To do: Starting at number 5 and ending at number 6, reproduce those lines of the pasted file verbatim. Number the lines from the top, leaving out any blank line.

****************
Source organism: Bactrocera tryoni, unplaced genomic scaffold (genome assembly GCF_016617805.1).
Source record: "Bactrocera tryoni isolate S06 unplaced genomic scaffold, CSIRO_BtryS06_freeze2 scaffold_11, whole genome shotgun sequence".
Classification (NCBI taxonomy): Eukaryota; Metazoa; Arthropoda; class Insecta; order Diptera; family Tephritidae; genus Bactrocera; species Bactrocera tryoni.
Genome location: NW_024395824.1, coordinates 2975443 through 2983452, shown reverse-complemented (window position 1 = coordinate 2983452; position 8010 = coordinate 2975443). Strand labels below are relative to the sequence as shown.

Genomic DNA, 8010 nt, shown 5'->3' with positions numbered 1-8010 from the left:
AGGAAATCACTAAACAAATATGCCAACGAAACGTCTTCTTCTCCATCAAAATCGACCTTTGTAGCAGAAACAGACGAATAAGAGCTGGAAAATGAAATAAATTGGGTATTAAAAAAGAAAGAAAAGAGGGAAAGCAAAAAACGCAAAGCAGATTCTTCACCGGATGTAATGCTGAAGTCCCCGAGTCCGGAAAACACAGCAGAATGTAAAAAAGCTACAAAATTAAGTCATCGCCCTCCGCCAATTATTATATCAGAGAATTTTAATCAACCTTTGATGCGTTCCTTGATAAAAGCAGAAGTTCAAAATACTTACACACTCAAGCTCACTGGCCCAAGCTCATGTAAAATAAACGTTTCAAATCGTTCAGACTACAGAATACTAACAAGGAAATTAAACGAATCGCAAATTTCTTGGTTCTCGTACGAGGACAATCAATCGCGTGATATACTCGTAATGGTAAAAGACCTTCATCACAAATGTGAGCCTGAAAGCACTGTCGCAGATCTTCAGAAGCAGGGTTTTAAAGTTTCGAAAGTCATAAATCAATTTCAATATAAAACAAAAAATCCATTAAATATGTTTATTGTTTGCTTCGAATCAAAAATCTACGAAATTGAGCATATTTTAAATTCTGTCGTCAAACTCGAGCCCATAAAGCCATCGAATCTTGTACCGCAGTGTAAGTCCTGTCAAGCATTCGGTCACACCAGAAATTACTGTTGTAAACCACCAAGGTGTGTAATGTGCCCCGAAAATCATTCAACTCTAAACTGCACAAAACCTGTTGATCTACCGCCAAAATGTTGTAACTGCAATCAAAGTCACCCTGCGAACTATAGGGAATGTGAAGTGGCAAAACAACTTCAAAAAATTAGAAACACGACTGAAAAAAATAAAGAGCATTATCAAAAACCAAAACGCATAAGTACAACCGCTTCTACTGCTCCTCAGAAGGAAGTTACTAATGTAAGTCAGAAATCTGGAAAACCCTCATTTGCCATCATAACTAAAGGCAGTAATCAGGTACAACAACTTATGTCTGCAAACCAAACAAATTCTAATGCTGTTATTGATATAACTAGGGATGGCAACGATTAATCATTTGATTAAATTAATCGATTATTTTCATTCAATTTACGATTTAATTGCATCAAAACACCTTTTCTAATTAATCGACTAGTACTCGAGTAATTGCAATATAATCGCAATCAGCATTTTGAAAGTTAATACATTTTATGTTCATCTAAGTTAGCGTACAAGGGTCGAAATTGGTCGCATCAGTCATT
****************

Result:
Genomic DNA, 8010 nt, shown 5'->3' with positions numbered 1-8010 from the left:
AGGAAATCACTAAACAAATATGCCAACGAAACGTCTTCTTCTCCATCAAAATCGACCTTTGTAGCAGAAACAGACGAATAAGAGCTGGAAAATGAAATAAATTGGGTATTAAAAAAGAAAGAAAAGAGGGAAAGCAAAAAACGCAAAGCAGATTCTTCACCGGATGTAATGCTGAAGTCCCCGAGTCCGGAAAACACAGCAGAATGTAAAAAAGCTACAAAATTAAGTCATCGCCCTCCGCCAATTATTATATCAGAGAATTTTAATCAACCTTTGATGCGTTCCTTGATAAAAGCAGAAGTTCAAAATACTTACACACTCAAGCTCACTGGCCCAAGCTCATGTAAAATAAACGTTTCAAATCGTTCAGACTACAGAATACTAACAAGGAAATTAAACGAATCGCAAATTTCTTGGTTCTCGTACGAGGACAATCAATCGCGTGATATACTCGTAATGGTAAAAGACCTTCATCACAAATGTGAGCCTGAAAGCACTGTCGCAGATCTTCAGAAGCAGGGTTTTAAAGTTTCGAAAGTCATAAATCAATTTCAATATAAAACAAAAAATCCATTAAATATGTTTATTGTTTGCTTCGAATCAAAAATCTACGAAATTGAGCATATTTTAAATTCTGTCGTCAAACTCGAGCCCATAAAGCCATCGAATCTTGTACCGCAGTGTAAGTCCTGTCAAGCATTCGGTCACACCAGAAATTACTGTTGTAAACCACCAAGGTGTGTAATGTGCCCCGAAAATCATTCAACTCTAAACTGCACAAAACCTGTTGATCTACCGCCAAAATGTTGTAACTGCAATCAAAGTCACCCTGCGAACTATAGGGAATGTGAAGTGGCAAAACAACTTCAAAAAATTAGAAACACGACTGAAAAAAATAAAGAGCATTATCAAAAACCAAAACGCATAAGTACAACCGCTTCTACTGCTCCTCAGAAGGAAGTTACTAATGTAAGTCAGAAATCTGGAAAACCCTCATTTGCCATCATAACTAAAGGCAGTAATCAGGTACAACAACTTATGTCTGCAAACCAAACAAATTCTAATGCTGTTATTGATATAACTAGGGATGGCAACGATTAATCATTTGATTAAATTAATCGATTATTTTCATTCAATTTACGATTTAATTGCATCAAAACACCTTTTCTAATTAATCGACTAGTACTCGAGTAATTGCAATATAATCGCAATCAGCATTTTGAAAGTTAATACATTTTATGTTCATCTAAGTTAGCGTACAAGGGTCGAAATTGGTCGCATCAGTCATT